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Updated: June 12, 2013 11:32 IST

Water table in city hits new low

K. Lakshmi
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Scarcity looms due to lack of rainfall, indiscriminate extraction

Insufficient rainfall and a prolonged spell of dry weather have taken a toll on the groundwater resources in and around the city.

The water table is now at an average of four metres below the ground. This is a metre less than the level recorded at this time last year, according to data of State Ground and Surface Water Resources Data Centre, a wing of Water Resources Department.

Residents of several areas, particularly the suburbs, who are dependent on groundwater, are already feeling the heat as the water level in their open wells has come down by a few feet. Prema Sriraman, a resident of Villivakkam, said the kind of decline in water levels seen now usually occurred in peak summer.

The water is also turning saline in many areas.

The declining water level has only increased the burden on residents who are already staring at a water crisis as water levels in major reservoirs supplying drinking water to the city has come down. 

Hydrogeologists in the WRD said that the localities in the southern parts of the city are worst affected as groundwater resources are over-exploited. Besides burgeoning population, indiscriminate extraction of groundwater by private water suppliers has also led to the fall in the water table.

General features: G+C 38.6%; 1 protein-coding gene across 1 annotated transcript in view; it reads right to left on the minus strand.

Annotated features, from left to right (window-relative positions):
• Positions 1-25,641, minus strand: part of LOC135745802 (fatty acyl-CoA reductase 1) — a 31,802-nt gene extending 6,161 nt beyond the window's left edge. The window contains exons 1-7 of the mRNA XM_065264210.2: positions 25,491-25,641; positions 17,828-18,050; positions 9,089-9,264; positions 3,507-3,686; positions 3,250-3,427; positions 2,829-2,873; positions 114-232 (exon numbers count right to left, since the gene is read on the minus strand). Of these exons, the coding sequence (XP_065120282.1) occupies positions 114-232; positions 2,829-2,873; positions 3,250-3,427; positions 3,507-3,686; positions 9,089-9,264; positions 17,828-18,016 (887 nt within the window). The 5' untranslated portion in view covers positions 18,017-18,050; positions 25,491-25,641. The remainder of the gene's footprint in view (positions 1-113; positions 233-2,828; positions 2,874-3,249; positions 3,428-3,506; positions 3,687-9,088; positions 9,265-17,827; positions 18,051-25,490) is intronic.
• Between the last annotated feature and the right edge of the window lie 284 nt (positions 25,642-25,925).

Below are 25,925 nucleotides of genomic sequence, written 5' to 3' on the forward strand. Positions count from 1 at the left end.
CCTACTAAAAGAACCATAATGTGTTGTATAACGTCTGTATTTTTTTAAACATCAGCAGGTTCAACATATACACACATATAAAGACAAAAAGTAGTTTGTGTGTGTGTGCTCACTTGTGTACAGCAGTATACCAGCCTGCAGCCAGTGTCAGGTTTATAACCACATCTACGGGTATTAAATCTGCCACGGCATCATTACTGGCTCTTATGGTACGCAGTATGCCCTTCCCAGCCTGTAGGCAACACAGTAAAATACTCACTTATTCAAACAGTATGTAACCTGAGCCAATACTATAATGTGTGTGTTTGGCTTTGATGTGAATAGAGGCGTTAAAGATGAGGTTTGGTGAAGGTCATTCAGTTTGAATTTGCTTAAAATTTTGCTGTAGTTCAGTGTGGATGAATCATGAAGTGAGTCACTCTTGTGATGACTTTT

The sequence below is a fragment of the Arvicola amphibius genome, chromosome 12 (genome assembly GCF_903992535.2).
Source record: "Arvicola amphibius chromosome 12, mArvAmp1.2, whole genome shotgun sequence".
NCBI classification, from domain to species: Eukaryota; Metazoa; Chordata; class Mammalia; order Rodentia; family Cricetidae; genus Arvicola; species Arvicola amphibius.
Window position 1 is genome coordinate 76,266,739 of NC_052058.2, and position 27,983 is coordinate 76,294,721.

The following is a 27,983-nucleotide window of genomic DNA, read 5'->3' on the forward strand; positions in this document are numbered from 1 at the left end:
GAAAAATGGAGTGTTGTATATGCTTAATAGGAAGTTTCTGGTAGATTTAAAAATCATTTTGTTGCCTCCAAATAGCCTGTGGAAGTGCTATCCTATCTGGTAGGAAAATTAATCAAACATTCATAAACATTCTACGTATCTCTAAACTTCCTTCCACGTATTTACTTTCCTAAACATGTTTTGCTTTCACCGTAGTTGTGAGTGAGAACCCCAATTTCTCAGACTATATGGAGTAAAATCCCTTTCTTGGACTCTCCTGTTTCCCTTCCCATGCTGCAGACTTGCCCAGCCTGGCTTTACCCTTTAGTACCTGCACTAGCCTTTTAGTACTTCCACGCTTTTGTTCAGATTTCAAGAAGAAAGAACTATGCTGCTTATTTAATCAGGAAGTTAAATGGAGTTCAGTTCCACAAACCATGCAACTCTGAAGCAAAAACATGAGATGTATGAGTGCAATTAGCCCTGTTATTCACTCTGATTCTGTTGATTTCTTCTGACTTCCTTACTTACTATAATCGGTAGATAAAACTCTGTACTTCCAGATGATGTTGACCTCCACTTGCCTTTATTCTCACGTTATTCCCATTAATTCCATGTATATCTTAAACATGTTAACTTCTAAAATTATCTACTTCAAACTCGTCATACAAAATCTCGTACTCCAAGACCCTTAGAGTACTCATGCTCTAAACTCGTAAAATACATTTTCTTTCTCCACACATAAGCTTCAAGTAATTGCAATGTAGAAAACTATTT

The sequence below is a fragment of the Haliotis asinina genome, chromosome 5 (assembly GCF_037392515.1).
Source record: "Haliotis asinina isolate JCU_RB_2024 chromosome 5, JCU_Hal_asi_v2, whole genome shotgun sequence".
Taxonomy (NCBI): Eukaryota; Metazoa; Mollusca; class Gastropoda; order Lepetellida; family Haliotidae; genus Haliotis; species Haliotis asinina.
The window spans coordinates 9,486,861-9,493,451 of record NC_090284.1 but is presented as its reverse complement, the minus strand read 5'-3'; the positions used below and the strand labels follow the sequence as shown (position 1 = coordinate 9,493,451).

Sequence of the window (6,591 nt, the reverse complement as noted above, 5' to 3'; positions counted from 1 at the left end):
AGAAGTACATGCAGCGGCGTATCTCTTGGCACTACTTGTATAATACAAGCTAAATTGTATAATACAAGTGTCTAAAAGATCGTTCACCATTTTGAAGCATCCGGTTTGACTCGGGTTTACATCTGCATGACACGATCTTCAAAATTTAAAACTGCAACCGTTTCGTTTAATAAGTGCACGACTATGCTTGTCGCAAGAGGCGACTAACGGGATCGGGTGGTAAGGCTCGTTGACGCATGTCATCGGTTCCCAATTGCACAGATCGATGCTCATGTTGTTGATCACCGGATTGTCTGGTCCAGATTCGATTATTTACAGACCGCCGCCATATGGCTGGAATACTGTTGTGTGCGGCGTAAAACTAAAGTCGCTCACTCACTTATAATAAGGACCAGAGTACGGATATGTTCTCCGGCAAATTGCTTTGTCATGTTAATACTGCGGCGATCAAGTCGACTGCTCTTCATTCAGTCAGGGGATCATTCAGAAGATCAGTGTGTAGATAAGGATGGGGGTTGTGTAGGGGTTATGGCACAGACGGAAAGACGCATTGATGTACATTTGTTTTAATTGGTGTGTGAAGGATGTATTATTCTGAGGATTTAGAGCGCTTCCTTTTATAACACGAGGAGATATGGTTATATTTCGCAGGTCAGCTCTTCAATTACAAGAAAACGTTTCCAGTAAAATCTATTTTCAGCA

The total dissolved solids in water ranges between 500 parts per million to 1,200 ppm across the city according to the soil condition.

The Adyar creek is one area where the TDS level is as high as 3,000 ppm due to tidal action.

The permissible limit for drinking water is 500 ppm.

A succession of years with good monsoons helped sustain the groundwater table despite growing demand and over-extraction.

Seawater incursion, though, is still at manageable levels, said officials. Seawater has however intruded up to few hundred metres in areas close to the coast such as Besant Nagar and Thiruvalluvar Nagar, Thiruvanmiyur. In northern areas such as Minjur, seawater intrusion is observed upto 13 km from the coast.

Water experts said that the lack of enforcement of both Tamil Nadu Groundwater (Development and Management) Act, 2003 and norms on sinking and depth of borewells has affected the deep aquifers, which take longer time to recharge.

There is an urgent need to save the vanishing water bodies from encroachments and pollution and increase their storage capacity to recharge groundwater. Coastal Regulation Zone norms must be strictly enforced to regulate activities in coastal areas and prevent seawater intrusion, they said.

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